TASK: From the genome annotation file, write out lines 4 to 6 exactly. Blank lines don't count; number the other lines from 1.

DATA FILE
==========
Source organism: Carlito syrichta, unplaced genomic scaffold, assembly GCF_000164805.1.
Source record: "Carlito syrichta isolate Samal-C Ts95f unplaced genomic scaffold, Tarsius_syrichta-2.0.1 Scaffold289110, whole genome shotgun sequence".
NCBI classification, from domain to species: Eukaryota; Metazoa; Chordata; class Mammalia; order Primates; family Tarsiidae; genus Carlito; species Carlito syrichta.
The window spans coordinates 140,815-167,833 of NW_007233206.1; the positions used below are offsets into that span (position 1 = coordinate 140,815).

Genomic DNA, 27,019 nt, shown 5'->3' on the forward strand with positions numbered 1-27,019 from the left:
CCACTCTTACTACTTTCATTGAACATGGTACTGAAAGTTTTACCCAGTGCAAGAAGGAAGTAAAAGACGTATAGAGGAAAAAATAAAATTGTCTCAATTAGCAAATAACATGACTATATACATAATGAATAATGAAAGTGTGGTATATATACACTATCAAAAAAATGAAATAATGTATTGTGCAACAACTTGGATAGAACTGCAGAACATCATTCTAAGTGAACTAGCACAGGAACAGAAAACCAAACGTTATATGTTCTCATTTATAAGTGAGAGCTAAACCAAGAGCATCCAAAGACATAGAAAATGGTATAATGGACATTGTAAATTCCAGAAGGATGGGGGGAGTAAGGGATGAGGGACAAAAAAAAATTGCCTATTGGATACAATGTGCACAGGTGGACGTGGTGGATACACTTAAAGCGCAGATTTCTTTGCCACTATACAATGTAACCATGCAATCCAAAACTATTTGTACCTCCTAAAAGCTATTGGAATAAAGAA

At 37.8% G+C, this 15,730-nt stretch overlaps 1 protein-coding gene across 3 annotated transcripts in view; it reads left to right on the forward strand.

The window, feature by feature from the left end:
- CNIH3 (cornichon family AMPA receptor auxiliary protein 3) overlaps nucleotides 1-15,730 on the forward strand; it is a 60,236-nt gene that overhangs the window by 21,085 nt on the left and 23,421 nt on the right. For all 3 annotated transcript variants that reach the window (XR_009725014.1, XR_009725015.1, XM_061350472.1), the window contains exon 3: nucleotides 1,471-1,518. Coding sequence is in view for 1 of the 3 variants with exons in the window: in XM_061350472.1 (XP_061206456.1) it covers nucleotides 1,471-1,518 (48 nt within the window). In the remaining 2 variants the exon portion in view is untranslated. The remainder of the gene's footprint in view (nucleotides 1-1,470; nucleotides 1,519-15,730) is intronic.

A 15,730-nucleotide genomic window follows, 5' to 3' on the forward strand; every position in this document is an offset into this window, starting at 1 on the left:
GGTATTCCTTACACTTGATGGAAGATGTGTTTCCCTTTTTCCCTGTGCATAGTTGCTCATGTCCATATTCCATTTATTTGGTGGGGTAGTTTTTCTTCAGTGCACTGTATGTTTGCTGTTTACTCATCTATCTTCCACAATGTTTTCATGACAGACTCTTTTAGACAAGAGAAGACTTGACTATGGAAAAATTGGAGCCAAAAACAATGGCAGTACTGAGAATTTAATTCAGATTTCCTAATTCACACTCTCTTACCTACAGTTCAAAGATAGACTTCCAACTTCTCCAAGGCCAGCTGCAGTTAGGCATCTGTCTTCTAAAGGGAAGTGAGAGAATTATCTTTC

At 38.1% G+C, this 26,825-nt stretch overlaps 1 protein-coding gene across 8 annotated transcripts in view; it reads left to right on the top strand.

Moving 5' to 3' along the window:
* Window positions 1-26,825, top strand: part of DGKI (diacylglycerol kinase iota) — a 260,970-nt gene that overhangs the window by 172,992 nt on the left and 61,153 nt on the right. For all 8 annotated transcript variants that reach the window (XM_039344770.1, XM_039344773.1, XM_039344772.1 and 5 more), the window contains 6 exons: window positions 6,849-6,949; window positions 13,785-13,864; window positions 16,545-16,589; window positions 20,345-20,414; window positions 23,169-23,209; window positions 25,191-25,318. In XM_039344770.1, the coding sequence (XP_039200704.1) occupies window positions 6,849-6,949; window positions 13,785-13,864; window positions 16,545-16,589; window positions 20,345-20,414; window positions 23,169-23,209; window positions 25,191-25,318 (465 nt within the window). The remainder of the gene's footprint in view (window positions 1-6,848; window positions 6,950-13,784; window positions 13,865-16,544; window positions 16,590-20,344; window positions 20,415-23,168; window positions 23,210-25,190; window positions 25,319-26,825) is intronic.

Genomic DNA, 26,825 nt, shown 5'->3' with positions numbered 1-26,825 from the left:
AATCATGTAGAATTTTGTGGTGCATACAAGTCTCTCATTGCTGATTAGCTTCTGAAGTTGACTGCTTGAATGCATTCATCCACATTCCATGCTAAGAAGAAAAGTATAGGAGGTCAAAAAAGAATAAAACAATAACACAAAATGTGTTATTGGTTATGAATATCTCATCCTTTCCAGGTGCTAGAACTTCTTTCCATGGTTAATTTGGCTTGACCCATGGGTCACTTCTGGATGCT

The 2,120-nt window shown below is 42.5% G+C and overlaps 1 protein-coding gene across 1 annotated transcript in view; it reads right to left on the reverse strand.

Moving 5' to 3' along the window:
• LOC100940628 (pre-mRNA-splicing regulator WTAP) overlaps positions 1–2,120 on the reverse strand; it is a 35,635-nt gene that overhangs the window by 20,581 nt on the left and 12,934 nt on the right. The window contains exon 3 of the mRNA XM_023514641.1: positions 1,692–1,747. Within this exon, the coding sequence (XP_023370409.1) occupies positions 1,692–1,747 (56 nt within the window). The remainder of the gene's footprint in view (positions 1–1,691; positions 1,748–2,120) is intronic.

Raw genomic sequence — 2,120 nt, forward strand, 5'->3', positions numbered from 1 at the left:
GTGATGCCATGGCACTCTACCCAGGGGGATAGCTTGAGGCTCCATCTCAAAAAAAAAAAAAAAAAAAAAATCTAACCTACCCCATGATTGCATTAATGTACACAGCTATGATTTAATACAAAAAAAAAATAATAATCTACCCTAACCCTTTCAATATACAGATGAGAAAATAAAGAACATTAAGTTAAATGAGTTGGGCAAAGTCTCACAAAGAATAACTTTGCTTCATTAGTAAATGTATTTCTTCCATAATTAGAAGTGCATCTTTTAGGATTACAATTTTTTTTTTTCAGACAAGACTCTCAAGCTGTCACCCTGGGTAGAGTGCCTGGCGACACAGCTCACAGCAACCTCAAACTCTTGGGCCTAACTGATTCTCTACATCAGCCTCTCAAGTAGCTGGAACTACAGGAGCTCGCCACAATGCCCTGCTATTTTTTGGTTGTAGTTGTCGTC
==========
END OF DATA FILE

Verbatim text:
The window spans coordinates 140,815-167,833 of NW_007233206.1; the positions used below are offsets into that span (position 1 = coordinate 140,815).

Genomic DNA, 27,019 nt, shown 5'->3' on the forward strand with positions numbered 1-27,019 from the left:
CCACTCTTACTACTTTCATTGAACATGGTACTGAAAGTTTTACCCAGTGCAAGAAGGAAGTAAAAGACGTATAGAGGAAAAAATAAAATTGTCTCAATTAGCAAATAACATGACTATATACATAATGAATAATGAAAGTGTGGTATATATACACTATCAAAAAAATGAAATAATGTATTGTGCAACAACTTGGATAGAACTGCAGAACATCATTCTAAGTGAACTAGCACAGGAACAGAAAACCAAACGTTATATGTTCTCATTTATAAGTGAGAGCTAAACCAAGAGCATCCAAAGACATAGAAAATGGTATAATGGACATTGTAAATTCCAGAAGGATGGGGGGAGTAAGGGATGAGGGACAAAAAAAAATTGCCTATTGGATACAATGTGCACAGGTGGACGTGGTGGATACACTTAAAGCGCAGATTTCTTTGCCACTATACAATGTAACCATGCAATCCAAAACTATTTGTACCTCCTAAAAGCTATTGGAATAAAGAA